Linda A. Fairstein
Doubleday, Mar 2008, $26.00
At the sight of a badly decomposed body in which the stench is so overwhelming, it will psychologically linger for weeks, NYPD Detective Mike Chapman lights up a Cohiba; he hands the cigar to Manhattan ADA Alex Cooper to take a “few hits” in order to give the brain a different olfactory memory. The tortured dead woman is the first homicide of a serial killer. Six more females with apparent military connections will soon die while Mike, Alex and others hunt the predator.
At the same time, Cooper argues with defense attorney Gene Grassley in front of Judge Lamont over the retrial of sixty-one years old Floyd Warren; accused of rape three decades ago, but the jury was hung and he skipped town before the second trial. Grassley says his client is too old to commit a violent crime while Cooper points out that does not matter as he should do the time even though he will probably die behind bars. Cooper contends he became a serial rapist while Greeley insists he was never arrested. Adding to the circus of the Judge having to apply the ridiculous 1973 statute is cronies of violent convicted rapist Pablo Pasano sit in the courtroom to harass Cooper, who put him behind bars.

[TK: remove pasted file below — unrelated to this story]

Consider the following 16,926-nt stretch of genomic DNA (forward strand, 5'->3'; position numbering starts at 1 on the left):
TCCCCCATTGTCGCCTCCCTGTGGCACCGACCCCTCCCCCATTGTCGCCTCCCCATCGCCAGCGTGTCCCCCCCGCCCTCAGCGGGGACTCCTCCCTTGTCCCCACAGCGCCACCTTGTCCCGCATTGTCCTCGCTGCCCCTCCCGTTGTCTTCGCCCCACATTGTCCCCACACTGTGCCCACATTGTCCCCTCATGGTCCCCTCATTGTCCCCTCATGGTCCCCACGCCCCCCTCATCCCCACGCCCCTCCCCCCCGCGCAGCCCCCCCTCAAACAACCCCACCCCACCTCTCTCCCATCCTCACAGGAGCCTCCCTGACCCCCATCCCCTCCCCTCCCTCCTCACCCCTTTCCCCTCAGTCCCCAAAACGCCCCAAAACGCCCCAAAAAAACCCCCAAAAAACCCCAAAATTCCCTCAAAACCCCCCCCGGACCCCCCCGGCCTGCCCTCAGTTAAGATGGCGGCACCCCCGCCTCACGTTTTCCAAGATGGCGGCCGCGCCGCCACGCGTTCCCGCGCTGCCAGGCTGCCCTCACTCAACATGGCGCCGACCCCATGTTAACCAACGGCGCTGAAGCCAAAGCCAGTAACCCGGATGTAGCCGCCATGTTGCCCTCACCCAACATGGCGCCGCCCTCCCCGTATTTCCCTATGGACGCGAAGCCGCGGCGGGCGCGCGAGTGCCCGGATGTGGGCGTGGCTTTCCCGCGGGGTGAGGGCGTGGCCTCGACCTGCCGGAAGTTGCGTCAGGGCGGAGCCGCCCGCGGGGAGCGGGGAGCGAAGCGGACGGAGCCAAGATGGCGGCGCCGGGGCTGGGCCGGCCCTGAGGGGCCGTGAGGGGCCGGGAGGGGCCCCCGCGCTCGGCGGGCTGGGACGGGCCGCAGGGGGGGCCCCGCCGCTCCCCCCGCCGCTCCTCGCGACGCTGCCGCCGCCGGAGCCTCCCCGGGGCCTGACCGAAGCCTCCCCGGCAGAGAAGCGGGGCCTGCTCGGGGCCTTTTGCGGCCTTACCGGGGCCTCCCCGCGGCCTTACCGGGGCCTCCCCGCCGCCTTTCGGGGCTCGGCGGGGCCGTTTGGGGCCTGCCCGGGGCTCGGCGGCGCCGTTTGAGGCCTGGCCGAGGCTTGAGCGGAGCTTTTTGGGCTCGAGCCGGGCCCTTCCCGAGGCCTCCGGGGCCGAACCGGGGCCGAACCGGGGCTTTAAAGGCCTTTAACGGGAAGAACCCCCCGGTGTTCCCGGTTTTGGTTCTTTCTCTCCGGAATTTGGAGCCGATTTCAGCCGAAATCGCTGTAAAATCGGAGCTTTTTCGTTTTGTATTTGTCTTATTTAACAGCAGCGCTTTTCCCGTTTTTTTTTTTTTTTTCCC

The serial killer investigation is a terrific subplot that would normally carry a novel; however, it is the legal issues involving the Warren trial complicated by the Pasano presence that makes the latest Cooper thriller one of the best sub-genre entries of the year so far. The story line is action-packed from the cigar onset and never slows down as the audience feels they are traipsing around the Big Apple during a sever heat wave.